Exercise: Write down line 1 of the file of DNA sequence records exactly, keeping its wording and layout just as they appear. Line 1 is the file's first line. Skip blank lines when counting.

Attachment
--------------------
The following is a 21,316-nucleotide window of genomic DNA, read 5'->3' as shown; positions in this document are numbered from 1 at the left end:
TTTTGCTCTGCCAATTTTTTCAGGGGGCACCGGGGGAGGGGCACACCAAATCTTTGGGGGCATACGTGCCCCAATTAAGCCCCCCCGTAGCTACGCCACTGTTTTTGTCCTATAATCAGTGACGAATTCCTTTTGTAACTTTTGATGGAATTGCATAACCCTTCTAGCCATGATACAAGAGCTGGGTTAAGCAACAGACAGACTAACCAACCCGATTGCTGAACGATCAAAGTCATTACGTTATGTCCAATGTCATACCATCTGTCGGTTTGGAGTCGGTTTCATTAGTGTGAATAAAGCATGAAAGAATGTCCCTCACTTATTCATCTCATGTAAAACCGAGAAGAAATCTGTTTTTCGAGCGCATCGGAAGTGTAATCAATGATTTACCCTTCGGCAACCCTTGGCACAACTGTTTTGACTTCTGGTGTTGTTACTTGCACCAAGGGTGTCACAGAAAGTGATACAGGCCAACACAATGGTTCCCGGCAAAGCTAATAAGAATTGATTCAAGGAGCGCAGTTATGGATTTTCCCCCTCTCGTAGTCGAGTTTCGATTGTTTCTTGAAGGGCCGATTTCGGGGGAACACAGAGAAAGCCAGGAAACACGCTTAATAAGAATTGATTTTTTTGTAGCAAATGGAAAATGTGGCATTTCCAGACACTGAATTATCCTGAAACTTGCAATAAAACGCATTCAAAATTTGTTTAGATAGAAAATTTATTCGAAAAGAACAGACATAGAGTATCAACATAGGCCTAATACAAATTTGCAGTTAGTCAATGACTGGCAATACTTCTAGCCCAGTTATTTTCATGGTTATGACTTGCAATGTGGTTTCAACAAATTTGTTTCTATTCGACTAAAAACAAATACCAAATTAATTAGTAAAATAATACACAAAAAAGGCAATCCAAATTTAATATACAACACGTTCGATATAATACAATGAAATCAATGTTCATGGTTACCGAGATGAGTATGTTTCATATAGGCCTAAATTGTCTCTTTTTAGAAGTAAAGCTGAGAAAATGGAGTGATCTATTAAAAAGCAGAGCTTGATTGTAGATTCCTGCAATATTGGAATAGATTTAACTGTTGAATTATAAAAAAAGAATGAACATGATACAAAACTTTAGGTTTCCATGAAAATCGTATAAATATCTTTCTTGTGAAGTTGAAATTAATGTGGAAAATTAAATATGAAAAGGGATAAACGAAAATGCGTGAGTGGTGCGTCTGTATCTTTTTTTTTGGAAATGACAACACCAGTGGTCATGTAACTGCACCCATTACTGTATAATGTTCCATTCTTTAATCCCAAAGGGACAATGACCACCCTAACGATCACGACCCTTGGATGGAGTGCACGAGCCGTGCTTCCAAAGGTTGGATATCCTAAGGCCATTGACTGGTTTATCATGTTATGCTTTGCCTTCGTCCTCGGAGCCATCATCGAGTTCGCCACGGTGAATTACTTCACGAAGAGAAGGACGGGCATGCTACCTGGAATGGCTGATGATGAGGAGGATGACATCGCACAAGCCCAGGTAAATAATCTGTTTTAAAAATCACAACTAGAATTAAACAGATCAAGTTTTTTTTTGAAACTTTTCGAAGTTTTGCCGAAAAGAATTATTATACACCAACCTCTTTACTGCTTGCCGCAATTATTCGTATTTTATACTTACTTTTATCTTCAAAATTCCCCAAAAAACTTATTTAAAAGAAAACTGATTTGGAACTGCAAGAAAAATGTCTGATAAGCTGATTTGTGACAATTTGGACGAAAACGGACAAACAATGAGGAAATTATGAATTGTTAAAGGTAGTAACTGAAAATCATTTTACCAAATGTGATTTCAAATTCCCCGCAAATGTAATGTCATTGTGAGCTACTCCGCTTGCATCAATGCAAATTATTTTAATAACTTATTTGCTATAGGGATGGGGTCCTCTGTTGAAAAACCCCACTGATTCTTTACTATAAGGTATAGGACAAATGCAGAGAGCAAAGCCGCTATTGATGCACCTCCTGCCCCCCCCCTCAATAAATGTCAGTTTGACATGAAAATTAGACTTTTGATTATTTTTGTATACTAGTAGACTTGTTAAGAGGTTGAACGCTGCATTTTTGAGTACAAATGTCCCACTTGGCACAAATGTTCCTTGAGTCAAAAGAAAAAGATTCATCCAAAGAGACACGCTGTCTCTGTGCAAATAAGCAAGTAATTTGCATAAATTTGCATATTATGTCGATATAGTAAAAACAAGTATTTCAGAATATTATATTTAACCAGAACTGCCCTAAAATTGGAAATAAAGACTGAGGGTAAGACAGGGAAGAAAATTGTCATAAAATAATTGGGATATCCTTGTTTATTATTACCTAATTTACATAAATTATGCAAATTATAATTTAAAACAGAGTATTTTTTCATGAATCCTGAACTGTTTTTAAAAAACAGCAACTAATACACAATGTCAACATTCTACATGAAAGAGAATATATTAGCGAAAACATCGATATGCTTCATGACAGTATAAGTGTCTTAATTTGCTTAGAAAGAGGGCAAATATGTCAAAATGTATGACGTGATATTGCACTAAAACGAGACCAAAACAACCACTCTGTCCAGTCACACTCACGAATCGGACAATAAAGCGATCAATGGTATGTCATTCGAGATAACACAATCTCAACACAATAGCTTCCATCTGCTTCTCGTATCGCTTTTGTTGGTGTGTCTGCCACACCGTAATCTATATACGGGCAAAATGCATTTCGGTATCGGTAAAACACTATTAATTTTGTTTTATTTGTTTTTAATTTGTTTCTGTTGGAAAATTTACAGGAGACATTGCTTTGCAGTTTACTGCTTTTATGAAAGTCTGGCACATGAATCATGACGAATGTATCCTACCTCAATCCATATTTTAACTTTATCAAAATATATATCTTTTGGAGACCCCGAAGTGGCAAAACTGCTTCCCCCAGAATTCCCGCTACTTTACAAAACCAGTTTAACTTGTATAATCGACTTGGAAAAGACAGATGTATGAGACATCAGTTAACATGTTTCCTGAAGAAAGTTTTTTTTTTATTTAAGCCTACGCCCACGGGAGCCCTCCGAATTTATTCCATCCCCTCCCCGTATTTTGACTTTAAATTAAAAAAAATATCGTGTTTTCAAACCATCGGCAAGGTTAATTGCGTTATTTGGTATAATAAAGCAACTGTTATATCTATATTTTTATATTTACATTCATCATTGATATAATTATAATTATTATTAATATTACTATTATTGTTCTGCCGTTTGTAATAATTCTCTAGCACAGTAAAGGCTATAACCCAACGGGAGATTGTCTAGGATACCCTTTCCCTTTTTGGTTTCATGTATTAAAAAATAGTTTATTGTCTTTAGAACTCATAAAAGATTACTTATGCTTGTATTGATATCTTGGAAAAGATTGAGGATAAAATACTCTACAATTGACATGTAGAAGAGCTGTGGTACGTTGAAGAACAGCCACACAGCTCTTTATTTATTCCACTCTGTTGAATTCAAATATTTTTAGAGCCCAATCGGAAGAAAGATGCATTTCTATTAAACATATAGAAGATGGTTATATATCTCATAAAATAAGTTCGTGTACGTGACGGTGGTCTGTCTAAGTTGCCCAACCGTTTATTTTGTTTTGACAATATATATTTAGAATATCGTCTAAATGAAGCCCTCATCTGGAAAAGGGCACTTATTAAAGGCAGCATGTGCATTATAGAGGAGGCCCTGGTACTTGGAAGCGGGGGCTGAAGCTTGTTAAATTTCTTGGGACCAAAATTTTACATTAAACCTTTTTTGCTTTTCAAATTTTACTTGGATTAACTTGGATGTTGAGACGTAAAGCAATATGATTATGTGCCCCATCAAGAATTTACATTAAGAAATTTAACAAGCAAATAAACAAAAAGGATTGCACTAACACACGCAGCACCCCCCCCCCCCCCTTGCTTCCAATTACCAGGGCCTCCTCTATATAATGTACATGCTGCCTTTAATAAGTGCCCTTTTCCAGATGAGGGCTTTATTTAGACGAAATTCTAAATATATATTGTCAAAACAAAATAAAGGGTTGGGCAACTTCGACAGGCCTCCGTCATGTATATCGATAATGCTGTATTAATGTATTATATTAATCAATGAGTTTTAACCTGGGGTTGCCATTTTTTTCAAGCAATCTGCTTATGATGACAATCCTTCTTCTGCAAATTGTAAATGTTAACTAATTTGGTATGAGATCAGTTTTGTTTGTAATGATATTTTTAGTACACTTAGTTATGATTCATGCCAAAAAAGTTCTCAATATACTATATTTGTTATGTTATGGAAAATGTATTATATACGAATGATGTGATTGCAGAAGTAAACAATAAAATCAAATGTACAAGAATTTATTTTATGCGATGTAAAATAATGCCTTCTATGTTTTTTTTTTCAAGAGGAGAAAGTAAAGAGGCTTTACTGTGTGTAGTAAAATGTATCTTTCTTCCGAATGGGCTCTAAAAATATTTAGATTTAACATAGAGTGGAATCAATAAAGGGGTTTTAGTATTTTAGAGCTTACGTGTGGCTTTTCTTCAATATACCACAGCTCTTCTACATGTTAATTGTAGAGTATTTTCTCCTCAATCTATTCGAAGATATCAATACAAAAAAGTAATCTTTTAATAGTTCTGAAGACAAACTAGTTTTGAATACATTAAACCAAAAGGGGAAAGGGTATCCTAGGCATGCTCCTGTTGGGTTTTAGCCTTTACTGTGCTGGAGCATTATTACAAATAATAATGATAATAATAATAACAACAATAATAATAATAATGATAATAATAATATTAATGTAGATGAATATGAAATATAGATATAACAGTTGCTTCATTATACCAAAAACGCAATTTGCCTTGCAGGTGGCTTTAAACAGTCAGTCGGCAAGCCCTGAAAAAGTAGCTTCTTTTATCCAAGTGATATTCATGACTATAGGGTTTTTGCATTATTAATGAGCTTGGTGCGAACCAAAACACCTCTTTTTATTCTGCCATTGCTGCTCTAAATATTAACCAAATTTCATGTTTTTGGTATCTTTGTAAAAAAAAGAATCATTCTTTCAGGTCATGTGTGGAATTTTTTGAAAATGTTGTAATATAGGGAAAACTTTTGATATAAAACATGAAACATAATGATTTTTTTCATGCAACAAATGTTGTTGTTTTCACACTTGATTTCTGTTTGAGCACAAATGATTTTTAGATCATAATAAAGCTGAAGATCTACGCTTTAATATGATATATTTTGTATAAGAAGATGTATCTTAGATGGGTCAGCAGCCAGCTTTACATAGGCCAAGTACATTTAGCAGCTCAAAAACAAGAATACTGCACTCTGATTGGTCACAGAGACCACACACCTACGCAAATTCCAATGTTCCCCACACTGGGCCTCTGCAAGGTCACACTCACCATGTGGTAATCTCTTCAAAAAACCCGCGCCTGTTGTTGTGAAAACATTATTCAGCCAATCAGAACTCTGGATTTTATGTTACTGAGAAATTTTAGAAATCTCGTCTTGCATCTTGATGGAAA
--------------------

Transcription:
The following is a 21,316-nucleotide window of genomic DNA, read 5'->3' as shown; positions in this document are numbered from 1 at the left end: